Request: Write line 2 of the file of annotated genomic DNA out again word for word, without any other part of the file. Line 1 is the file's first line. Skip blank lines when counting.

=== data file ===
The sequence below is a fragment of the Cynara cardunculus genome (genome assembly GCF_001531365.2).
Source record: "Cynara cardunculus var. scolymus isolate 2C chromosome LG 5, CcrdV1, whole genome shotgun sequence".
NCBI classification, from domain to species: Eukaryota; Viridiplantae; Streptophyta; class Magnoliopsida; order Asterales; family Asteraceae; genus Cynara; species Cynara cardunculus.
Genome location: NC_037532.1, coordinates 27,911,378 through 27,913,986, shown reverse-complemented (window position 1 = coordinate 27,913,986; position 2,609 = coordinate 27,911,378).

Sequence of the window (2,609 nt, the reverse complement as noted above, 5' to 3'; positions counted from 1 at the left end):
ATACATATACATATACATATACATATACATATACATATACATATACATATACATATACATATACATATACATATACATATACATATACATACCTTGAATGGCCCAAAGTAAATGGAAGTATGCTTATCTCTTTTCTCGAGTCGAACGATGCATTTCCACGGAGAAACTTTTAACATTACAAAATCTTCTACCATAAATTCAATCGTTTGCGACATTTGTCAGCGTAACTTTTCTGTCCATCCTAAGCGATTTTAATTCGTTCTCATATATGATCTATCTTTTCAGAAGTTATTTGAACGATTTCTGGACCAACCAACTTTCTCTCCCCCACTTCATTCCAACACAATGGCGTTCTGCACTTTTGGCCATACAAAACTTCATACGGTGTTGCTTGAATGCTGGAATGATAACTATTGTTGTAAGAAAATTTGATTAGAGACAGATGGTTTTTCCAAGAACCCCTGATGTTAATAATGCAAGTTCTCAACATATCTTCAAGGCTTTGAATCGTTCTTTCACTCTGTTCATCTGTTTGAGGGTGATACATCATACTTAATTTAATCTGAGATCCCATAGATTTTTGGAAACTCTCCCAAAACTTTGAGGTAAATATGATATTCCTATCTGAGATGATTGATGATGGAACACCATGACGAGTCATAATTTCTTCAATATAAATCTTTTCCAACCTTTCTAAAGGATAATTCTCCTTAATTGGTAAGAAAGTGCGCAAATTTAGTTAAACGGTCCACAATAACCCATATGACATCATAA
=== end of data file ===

Source record: "Cynara cardunculus var. scolymus isolate 2C chromosome LG 5, CcrdV1, whole genome shotgun sequence".